A sustainable urban water supply network covers all the activities related to provision of potable water. Sustainable development is of increasing importance for the water supply to urban areas. Incorporating innovative water technologies into water supply systems improves water supply from sustainable perspectives. The development of innovative water technologies provides flexibility to the water supply system, generating a fundamental and effective means of sustainability based on an integrated real options approach.

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Water is an essential natural resource for human existence. It is needed in every industrial and natural process, for example, it is used for oil refining, for liquid-liquid extraction in hydro-metallurgical processes, for cooling, for scrubbing in the iron and the steel industry, and for several operations in food processing facilities.

It is necessary to adopt a new approach to design urban water supply networks; water shortages are expected in the forthcoming decades and environmental regulations for water utilization and waste-water disposal are increasingly stringent.

To achieve a sustainable water supply network, new sources of water are needed to be developed, and to reduce environmental pollution.

The price of water is increasing, so less water must be wasted and actions must be taken to prevent pipeline leakage. Shutting down the supply service to fix leaks is less and less tolerated by consumers. A sustainable water supply network must monitor the freshwater consumption rate and the waste-water generation rate.

Many of the urban water supply networks in developing countries face problems related to population increase, water scarcity, and environmental pollution.

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Water scarcity

Potable water is not well distributed in the world. 1.8 million deaths are attributed to unsafe water supplies every year, according to the WHO. Many people do not have any access, or do not have access to quality and quantity of potable water, though water itself is abundant. Poor people in developing countries can be close to major rivers, or be in high rainfall areas, yet not have access to potable water at all. There are also people living where lack of water creates millions of deaths every year.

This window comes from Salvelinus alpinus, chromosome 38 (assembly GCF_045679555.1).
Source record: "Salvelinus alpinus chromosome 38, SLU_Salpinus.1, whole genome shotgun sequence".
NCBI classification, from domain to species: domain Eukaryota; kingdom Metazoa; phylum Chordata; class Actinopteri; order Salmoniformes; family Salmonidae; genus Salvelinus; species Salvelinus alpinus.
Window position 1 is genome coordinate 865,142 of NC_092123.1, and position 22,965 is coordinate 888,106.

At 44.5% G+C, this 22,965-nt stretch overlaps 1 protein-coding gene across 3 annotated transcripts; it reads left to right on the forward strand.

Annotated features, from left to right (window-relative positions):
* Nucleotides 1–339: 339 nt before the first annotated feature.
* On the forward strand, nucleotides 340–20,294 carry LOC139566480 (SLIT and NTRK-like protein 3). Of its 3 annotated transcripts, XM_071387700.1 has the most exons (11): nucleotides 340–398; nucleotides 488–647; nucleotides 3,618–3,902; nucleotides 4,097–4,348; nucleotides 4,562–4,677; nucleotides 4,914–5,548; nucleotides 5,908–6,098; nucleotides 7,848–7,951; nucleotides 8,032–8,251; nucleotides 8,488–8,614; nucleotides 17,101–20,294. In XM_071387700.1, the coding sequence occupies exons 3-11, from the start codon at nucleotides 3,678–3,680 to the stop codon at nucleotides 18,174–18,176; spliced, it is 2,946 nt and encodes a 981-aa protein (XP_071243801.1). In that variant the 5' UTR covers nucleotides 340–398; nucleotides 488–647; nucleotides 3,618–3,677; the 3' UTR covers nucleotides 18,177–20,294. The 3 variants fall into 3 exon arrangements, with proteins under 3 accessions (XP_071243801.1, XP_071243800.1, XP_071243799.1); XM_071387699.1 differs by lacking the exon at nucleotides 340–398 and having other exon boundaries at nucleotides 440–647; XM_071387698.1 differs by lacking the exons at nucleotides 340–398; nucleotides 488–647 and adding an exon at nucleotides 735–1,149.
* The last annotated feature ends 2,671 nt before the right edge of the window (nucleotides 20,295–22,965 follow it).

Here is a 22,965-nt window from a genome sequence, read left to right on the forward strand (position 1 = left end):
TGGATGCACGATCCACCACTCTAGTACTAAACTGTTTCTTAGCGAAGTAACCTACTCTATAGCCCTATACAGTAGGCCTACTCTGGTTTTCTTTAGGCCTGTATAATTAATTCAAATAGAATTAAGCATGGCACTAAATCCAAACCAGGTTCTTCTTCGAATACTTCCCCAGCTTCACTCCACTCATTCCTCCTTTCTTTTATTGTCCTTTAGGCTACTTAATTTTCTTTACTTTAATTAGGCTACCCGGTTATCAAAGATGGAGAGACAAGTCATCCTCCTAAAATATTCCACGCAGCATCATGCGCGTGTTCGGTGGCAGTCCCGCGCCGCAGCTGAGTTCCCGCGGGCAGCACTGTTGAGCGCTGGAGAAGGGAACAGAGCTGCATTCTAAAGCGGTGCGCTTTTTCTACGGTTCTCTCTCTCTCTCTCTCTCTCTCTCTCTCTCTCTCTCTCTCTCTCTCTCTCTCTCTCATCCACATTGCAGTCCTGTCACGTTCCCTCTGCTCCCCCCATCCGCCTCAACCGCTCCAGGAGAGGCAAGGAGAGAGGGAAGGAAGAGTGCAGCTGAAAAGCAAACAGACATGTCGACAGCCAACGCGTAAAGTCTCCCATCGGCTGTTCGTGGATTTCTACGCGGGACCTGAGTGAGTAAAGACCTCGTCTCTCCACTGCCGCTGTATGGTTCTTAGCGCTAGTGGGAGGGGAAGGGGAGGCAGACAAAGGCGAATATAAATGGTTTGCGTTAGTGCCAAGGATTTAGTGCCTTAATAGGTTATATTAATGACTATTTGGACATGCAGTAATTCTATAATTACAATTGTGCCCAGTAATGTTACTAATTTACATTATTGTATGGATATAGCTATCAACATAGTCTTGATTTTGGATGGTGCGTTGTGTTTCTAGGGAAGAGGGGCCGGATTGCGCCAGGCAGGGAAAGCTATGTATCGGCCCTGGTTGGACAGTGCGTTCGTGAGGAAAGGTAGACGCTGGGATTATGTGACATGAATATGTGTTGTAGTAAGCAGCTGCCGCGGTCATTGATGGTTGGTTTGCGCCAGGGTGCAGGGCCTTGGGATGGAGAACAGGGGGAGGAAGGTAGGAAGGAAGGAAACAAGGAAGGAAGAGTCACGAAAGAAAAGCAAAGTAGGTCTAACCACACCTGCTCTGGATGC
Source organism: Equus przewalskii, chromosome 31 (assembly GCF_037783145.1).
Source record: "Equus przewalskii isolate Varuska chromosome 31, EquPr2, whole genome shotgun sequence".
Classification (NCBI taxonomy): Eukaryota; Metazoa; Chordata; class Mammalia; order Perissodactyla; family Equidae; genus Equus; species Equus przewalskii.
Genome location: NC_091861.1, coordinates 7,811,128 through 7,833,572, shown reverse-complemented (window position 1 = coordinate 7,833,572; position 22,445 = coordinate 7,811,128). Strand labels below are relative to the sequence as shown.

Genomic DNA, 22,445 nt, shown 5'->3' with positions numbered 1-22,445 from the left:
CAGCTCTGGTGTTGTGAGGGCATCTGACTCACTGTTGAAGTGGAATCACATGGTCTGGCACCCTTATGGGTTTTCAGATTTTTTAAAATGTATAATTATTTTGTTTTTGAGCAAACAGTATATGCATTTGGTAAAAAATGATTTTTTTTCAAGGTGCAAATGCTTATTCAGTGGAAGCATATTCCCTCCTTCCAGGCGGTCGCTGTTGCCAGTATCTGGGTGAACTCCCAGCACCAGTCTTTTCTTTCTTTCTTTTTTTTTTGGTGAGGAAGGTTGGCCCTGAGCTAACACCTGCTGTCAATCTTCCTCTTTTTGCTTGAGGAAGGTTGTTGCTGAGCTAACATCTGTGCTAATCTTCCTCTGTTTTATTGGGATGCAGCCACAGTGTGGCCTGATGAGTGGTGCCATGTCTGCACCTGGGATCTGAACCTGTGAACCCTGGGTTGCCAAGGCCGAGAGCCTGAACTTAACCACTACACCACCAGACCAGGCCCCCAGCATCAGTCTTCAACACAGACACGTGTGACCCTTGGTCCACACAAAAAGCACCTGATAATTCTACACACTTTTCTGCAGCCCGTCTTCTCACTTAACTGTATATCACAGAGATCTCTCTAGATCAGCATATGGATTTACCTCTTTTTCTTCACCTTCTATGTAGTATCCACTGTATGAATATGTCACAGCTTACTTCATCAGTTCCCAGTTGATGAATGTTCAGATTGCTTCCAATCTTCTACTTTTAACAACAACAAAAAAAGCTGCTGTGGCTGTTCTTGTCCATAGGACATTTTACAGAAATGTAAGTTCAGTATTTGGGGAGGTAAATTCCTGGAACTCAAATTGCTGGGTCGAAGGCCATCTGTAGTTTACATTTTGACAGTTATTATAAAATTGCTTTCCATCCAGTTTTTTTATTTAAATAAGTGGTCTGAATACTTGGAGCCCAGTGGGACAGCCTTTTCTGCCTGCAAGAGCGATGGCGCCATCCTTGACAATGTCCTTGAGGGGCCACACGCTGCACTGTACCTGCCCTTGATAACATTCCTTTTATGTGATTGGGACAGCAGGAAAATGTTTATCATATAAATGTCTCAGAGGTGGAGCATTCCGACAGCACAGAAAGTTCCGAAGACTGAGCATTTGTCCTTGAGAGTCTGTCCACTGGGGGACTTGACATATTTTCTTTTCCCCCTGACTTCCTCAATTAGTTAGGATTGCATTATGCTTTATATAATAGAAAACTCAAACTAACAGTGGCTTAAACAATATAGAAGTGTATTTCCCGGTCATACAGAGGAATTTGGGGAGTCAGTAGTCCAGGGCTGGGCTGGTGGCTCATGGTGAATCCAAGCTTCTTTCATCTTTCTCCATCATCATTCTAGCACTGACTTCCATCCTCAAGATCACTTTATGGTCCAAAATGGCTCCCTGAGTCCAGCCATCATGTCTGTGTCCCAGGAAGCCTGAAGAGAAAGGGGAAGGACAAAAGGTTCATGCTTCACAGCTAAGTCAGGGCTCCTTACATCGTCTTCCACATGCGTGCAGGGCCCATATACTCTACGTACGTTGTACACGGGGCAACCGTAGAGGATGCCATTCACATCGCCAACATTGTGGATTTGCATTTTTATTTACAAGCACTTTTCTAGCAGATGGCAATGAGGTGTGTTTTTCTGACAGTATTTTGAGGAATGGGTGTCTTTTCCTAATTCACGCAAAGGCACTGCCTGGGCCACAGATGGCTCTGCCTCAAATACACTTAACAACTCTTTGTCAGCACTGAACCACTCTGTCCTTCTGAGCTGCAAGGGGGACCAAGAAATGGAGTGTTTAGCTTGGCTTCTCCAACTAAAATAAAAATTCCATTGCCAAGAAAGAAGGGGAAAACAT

Where the water supply system cannot reach the slums, people manage to use hand pumps, to reach the pit wells, rivers, canals, swamps and any other source of water. In most cases the water quality is unfit for human consumption. The principal cause of water scarcity is the growth in demand. Water is taken from remote areas to satisfy the needs of urban areas. Another reason for water scarcity is climate change: precipitation patterns have changed; rivers have decreased their flow; lakes are drying up; and aquifers are being emptied.

Governmental issues. 

In developing countries many governments are corrupt and poor and they respond to these problems with frequently changing policies and non clear agreements. Water demand exceeds supply, and household and industrial water supplies are prioritised over other uses, which leads to water stress. Potable water has a price in the market; water often becomes a business for private companies, which earn a profit by putting a higher price on water, which imposes a barrier for lower-income people. The Millennium Development Goals propose the changes required.

In advanced economies, the problems are about optimising existing supply networks. These economies have usually had continuing evolution, which allowed them to construct infrastructure to supply water to people. The European Union has developed a set of rules and policies to overcome expected future problems.

There are many international documents with interesting, but not very specific, ideas and therefore they are not put into practice. Recommendations have been made by the United Nations, such as the Dublin Statement on Water and Sustainable Development.

The yield of a system can be measured by either its value or its net benefit. For a water supply system, the true value or the net benefit is a reliable water supply service having adequate quantity and good quality of the product. For example, if the existing water supply of a city needs to be extended to supply a new municipality, the impact of the new branch of the system must be designed to supply the new needs, while maintaining supply to the old system.